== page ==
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Methods of Uncovering the Dark Figure of Crime

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Introduction

The dark figure of crime describes undiscovered crimes committed in society, which have failed to be included within official statistics. The main methods utilized to uncover the 'dark figure of crime' include self-reporting surveys, victimization surveys, geospatial analysis and the Enforcement Pyramid (Coleman and Moynihan 1996). There are examples of the effectiveness of these methodologies. However, these methodologies have several practical issues. This essay will discuss the effectiveness of the ways in which hidden crimes can be discovered. Self-Reporting Surveys Since the 1940s, self reported studies have been a method utilized to uncover the 'dark figure' of crime. These studies involve asking individuals about their involvement in criminal and other forms of law breaking activity through a self completed questionnaire or interview (Coleman and Moynihan 1996). The survey works by attempting to create a safe and free environment in order to gain an accurate result (Coleman and Moynihan 1996). Advantages Throughout history, there have been examples of the effectiveness of self surveys to uncover the dark figure of crime. Murphy's 5 year study of American adolescent males illustrates this. From the 6416 infringements reported in the study, half of the infractions ended up in official criminal statistics (Murphy 1946). Portfield's study of youth and students also developed a similar result. The survey uncovered hidden crimes of a pastor (Portfield 1946). ...read more.

Middle

Disadvnatages While victimization surveys are an effective method of uncovering the dark figure of crime, there are problems. The major issue is that victimization surveys only measure crimes with identifiable victims. Undiscovered crimes, such as environmental degradation, are impossible to uncover in victim surveys. The surveys also do not cover 'victimless' or 'consensual' crimes where a complainant is non-existent. These include activities where the main impact is on the perpetrator like illicit drug use and prostitution. It also includes other crimes against the state where there is no direct victim such as trafficking and importation of illegal drugs, sale of pornography, illegal gambling, immigration crime, intellectual property crime, piracy, terrorism and organised crimes. Sample size can also negatively impact uncovering the dark figure. As crime is a relatively rare event, the sampling size must be sufficiently. This can demonstrated in the 1992 BCS survey where 45% of respondents recalled being victims of crime. Furthermore, the sample must demographically represent the population, which can be difficult due to non-respondents. Mayhew argued that non-respondents include a disproportionately high number of victims. In contrast, Crawford disagrees. He contends that the incentive for victims to participate is substantially higher than non-victims. This means that in order to discover the dark figure of crime, criminologists must rely upon informed speculations gathered from studies of known victims, as it is not clear why there are non-respondents. ...read more.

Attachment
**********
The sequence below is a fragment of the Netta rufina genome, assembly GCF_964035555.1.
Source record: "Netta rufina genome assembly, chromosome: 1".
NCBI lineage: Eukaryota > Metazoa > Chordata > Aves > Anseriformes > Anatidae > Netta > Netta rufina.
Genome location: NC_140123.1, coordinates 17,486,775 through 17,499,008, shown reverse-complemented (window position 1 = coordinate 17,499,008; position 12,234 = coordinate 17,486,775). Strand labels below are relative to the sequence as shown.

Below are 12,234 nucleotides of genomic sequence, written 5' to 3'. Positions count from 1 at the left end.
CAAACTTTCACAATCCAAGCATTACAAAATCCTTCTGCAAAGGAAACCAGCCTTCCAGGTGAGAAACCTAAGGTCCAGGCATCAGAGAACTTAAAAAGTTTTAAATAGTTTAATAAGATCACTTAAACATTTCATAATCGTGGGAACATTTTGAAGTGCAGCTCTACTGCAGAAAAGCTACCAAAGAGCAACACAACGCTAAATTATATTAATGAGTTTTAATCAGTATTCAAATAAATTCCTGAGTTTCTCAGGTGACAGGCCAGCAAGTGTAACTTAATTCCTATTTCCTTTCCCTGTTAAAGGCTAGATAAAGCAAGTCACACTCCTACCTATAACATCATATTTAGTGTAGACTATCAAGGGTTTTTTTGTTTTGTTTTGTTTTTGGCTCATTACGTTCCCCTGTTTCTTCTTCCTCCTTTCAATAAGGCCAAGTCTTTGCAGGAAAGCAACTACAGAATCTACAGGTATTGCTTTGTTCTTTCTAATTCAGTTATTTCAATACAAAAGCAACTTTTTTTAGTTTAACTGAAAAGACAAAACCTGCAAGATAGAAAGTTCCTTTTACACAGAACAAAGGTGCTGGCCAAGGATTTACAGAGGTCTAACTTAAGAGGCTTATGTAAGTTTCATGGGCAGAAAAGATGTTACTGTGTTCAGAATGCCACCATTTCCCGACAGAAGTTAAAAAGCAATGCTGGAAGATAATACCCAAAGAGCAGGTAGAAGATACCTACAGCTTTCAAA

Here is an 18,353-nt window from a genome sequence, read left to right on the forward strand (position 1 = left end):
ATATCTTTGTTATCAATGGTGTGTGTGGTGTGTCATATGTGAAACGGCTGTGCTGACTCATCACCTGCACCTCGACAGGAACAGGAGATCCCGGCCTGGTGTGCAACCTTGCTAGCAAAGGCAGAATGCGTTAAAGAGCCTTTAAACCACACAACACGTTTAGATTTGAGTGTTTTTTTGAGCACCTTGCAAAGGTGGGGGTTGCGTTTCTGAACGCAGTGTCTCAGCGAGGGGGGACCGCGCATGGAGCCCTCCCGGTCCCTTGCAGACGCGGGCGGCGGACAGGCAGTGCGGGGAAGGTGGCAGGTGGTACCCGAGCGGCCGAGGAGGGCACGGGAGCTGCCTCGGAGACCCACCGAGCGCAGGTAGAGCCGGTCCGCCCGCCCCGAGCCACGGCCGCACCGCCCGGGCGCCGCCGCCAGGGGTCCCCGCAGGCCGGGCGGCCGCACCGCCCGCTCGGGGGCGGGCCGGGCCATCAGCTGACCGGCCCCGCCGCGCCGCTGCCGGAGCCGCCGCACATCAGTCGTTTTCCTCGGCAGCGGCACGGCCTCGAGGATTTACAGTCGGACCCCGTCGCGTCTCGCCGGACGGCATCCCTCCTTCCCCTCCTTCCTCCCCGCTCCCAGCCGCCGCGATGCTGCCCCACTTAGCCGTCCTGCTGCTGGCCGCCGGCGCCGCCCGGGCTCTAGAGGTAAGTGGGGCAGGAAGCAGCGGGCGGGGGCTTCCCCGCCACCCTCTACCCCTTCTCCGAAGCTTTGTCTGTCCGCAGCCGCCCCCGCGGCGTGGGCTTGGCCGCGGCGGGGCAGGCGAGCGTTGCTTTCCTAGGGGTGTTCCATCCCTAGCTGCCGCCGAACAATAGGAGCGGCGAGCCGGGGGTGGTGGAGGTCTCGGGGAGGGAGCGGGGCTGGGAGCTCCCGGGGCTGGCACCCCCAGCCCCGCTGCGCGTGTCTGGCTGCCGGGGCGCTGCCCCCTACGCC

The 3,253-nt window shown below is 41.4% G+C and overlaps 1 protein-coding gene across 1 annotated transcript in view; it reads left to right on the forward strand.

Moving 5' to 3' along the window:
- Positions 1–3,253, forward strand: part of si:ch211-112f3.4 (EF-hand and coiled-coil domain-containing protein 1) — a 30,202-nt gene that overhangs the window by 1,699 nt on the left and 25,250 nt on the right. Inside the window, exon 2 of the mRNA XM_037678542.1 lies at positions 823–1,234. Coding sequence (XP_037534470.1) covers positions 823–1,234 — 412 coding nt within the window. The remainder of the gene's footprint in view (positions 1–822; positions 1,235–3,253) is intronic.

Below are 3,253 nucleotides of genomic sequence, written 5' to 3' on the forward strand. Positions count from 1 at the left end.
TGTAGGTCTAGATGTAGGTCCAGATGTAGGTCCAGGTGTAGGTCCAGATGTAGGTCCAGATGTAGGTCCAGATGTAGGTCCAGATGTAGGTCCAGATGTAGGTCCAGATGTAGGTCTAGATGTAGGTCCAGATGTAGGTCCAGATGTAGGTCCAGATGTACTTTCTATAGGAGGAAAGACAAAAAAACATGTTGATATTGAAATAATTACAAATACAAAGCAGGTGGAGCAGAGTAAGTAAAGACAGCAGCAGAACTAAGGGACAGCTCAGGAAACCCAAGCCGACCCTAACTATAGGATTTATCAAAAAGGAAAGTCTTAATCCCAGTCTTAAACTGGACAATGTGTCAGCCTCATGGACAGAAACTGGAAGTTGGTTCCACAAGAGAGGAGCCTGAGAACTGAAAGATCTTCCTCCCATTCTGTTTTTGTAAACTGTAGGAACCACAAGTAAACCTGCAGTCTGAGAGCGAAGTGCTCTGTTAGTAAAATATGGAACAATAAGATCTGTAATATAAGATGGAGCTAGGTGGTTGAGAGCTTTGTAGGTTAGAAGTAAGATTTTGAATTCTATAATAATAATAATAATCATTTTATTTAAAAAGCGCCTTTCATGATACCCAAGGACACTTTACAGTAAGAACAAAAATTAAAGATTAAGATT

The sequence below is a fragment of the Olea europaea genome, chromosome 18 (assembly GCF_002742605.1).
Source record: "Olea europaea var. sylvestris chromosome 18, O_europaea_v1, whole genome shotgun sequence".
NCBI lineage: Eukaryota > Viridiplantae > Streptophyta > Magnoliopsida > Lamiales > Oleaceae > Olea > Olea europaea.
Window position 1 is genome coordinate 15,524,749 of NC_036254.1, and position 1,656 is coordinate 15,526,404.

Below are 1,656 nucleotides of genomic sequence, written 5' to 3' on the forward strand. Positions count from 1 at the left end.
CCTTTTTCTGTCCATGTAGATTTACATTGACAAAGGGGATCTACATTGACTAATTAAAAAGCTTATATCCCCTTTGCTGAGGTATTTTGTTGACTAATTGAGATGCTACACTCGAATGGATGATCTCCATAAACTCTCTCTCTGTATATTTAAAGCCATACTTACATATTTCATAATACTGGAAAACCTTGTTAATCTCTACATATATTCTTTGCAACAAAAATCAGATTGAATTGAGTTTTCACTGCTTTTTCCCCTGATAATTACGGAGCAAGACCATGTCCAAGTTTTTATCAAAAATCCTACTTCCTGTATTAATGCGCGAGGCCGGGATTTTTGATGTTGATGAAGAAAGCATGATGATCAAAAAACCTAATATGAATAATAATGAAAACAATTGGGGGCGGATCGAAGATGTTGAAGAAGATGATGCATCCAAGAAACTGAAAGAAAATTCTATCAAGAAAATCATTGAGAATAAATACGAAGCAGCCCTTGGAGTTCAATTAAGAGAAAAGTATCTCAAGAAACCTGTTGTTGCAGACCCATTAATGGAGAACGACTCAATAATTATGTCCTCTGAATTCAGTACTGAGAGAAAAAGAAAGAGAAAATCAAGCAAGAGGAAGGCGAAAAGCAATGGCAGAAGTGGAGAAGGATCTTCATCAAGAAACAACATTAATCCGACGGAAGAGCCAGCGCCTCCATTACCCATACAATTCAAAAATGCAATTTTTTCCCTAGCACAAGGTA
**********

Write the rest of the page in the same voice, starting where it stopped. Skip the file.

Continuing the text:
Conclusion

Sociologists believe that individuals and firms will regard tough enforcement action as more procedurally fair after persuasion has been used. It is also imperative that regulatory forces punish rule breakers, which is only able to occur if regulators actively devote their resources to uncovering hidden crimes and therefore treating them appropriately. Ayres and Braithwaite (1992) argue that the greater the heights of tough enforcement to which an agency can escalate (Braithwaite 1992). The more effective the agency will be at securing compliance and the less likely that it will have to resort to tough enforcement (Braithwaite 1992). Disadvantages The effectiveness of the Enforcement Pyramid in uncovering hidden crime is often challenged due to the way in which white-collar criminals utilize embedded laws and regulations to escape prosecution (Marmo, De Lint, Palmer 2011). This is particularly the case with limited liability companies, which allows individuals to escape the responsibilities involved in investing (Marmo, De Lint, Palmer 2011). In addition, the concept of capitalism entices companies to cut corners in order to establish higher levels of profits (Marmo, De Lint, Palmer 2011). Quite often government's will fail to resolve these issues in order to avoid an anti-business image being formed. Conclusion The dark figure of can be found through self-reporting surveys, victimization surveys, geospatial analysis and the Enforcement Pyramid. However all these methodologies have problems associated with them and therefore can produce inaccurate results. Therefore despite their success they are unable to uncover all the dark figures of crime. ...read more.

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